Maternity, Self-Representation, And Social Critique In Nineteenth-Century Working-Class Scottish Women's Poetry.

Overview

This dissertation studies self-representation, maternity, and social critique in the work of nineteenth-century working-class Scottish women poets. I focus on books of poetry by Janet Little (1759-1792), Christian Milne (1773-1820?), Susanna Hawkins (1787-?), and Janet Hamilton (1795-1873), while also contextualizing each poet's work in relationship to the publications of other working-class British women poets of the nineteenth century. In the first chapter in this study, "Janet Little and Working-Class ...
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Overview

This dissertation studies self-representation, maternity, and social critique in the work of nineteenth-century working-class Scottish women poets. I focus on books of poetry by Janet Little (1759-1792), Christian Milne (1773-1820?), Susanna Hawkins (1787-?), and Janet Hamilton (1795-1873), while also contextualizing each poet's work in relationship to the publications of other working-class British women poets of the nineteenth century. In the first chapter in this study, "Janet Little and Working-Class Publication: Setting the Stage," I argue that the content and publication history of Janet Little's The Poetical Works of Janet Little, The Scotch Milkmaid (1792) sets the stage for the study of nineteenth-century Scottish working-class women's poetry. Little frequently represents her self in relationship to Robert Burns and negotiates her gender and class identities. Little's representation of maternal sympathy includes a poem which expresses concern and hypothetical guardianship for an aristocratic child patron. Little also critiques pressures of courtship and marriage in her insightful portrayals of upper-class young women. I propose that Little's critique of class and gender constraints affirms her authority as an observer of upper-class women's concerns in addition to her insight into working-class women's struggles, as revealed through her Burns poems. In Chapter Two, "The Artless Muse: The Poetry of Christian Milne," I argue that Milne's single published book of poetry, Simple Poems on Simple Subjects, includes "strategic affirmation" in Milne's complex, often contradictory portrayals of self, maternity, and social critique. Milne's poems frequently address patrons, critics, and potential supporters in the middle- and upper classes. Milne's shifting tone reveals her complex relationships to her class superiors and her strategic approach in addressing each of them. One significant event which emphasizes the different eras of Little's and Milne's publications is Burns's death. Little addresses Burns as a living contemporary, whom she briefly met, greatly admires, and with whom she shares a patron. Milne addresses the "shade" of Burns after his death, which allows Milne freedom to critique his behavior and poetry. In Chapter three, "'Nature stood still': The Poetry of Susannah Hawkins," I argue that Hawkins's personifications of moral binaries and brief sketches of maternal sympathy and self-representation reflect the significance of her precarious class and gender position and the volatile cultural moment during which her volume was published. Hawkins writes poems of concern for middle- and upper-class ladies and gentlemen, and in one poem, "Lines on a Gentleman's Son," she expresses concern for an upper-class child. This likely provided her nineteenth-century readers with evidence of Hawkins's potential maternal sympathy although she was not a mother, reassuring her readers of her gender-appropriate concerns. Hawkins's poems vacillate between strategic descriptions of moral abstractions in rural scenes and her concern for various members of the royal family and several other ladies and gentlemen. In Chapter Four, "'Where there's a will there is ever a way!': The Poetry of Janet Hamilton," I argue that Hamilton's multiple volumes include a significant range of political and personal concerns and publication histories crucial to our understanding of working class women's poetry. Many of Hamilton's poems and essays vehemently condemn the effects of alcohol and advocate temperance. In addition to temperance, Hamilton also portrays the hardships of her physical labor as a tambourer (embroiderer) in "A Lay of the Tambour Frame,"...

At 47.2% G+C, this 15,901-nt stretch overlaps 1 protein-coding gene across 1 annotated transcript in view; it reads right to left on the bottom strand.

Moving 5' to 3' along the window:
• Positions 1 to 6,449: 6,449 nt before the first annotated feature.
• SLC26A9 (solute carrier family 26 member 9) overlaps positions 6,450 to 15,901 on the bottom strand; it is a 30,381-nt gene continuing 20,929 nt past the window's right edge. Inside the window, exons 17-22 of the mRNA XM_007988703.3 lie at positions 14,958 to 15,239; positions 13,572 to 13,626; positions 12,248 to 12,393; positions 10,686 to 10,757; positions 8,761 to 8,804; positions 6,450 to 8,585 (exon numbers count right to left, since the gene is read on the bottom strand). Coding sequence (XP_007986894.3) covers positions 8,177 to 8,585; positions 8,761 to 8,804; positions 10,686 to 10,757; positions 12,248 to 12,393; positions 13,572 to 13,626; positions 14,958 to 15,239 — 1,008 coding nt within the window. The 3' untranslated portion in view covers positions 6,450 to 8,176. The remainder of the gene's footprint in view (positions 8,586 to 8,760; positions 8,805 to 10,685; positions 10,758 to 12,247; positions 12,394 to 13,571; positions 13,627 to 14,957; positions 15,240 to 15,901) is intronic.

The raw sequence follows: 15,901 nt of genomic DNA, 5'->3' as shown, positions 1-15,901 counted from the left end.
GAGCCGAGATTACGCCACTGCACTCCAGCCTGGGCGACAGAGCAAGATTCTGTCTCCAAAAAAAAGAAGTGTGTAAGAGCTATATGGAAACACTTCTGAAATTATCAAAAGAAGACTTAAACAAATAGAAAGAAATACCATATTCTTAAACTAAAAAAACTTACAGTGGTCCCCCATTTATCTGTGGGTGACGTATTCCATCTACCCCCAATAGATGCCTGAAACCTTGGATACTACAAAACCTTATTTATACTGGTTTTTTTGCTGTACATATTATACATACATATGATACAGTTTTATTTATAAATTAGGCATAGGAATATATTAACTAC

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Product Details

  • ISBN-13: 9781243573698
  • Publisher: BiblioLabsII
  • Publication date: 9/3/2011
  • Pages: 48
  • Product dimensions: 7.44 (w) x 9.69 (h) x 0.10 (d)

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